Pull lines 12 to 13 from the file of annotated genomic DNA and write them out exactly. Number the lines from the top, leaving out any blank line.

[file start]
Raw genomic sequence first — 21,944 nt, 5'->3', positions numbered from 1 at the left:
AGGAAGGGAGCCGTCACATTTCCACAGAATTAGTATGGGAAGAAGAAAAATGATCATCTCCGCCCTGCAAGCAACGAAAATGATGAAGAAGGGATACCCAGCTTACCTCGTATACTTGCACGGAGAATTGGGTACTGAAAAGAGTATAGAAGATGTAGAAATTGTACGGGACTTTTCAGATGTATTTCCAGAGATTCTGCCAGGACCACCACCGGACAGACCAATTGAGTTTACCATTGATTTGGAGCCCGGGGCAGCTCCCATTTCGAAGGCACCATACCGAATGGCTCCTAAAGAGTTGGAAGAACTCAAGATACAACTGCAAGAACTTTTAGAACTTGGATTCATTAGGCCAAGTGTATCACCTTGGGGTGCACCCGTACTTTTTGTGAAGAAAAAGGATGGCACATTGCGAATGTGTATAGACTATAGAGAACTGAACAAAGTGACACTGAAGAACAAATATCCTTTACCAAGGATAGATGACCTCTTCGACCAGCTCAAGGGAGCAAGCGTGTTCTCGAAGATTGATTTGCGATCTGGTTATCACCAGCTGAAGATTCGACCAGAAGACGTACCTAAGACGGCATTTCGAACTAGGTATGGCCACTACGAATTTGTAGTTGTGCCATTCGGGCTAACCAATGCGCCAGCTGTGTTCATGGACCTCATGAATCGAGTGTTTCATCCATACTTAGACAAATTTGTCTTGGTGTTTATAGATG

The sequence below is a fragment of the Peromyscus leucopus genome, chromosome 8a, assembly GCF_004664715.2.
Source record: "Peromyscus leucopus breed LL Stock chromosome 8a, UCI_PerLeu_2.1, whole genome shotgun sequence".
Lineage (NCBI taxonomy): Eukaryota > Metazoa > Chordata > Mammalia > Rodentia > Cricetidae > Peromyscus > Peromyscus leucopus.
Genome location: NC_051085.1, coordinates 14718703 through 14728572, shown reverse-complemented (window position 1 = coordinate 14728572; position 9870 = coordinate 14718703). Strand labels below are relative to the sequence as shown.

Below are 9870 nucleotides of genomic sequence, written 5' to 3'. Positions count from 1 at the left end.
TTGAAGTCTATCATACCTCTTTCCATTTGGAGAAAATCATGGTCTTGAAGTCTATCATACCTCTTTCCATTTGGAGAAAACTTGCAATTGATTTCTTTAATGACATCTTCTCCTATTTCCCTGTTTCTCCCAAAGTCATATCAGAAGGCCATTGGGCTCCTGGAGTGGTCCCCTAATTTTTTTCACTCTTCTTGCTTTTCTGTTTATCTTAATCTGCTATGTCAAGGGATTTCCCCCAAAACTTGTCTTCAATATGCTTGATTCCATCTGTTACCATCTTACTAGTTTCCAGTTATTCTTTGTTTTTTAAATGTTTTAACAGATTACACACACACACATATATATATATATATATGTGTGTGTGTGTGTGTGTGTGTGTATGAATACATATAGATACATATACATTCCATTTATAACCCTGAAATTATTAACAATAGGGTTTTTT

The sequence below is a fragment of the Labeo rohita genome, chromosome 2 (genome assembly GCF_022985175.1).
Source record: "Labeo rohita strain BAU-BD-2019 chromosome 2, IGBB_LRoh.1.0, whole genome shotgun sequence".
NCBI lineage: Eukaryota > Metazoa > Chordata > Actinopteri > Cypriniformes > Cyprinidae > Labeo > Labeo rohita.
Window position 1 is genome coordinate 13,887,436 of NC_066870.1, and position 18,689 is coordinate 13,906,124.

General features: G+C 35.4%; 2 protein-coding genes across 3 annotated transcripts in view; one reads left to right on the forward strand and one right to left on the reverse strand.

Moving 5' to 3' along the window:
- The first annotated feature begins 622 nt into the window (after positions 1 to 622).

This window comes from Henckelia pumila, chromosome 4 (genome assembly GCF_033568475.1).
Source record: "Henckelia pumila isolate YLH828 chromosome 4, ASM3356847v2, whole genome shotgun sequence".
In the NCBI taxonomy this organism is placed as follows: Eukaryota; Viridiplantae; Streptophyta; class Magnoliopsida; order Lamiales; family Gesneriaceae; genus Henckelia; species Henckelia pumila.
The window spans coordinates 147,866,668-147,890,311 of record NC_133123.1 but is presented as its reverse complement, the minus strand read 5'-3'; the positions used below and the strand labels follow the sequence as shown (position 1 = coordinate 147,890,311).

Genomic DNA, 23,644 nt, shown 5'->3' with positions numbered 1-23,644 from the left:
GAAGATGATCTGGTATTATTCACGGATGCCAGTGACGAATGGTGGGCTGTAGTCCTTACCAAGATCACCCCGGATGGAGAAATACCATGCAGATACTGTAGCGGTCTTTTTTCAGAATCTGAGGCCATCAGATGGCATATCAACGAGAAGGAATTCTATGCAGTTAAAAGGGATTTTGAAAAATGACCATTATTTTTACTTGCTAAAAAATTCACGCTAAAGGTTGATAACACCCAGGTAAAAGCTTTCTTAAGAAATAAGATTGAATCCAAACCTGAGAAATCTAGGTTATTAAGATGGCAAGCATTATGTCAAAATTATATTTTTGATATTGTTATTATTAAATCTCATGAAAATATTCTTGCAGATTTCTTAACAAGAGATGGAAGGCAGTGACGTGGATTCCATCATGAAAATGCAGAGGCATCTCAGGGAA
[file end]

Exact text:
Window position 1 is genome coordinate 13,887,436 of NC_066870.1, and position 18,689 is coordinate 13,906,124.

General features: G+C 35.4%; 2 protein-coding genes across 3 annotated transcripts in view; one reads left to right on the forward strand and one right to left on the reverse strand.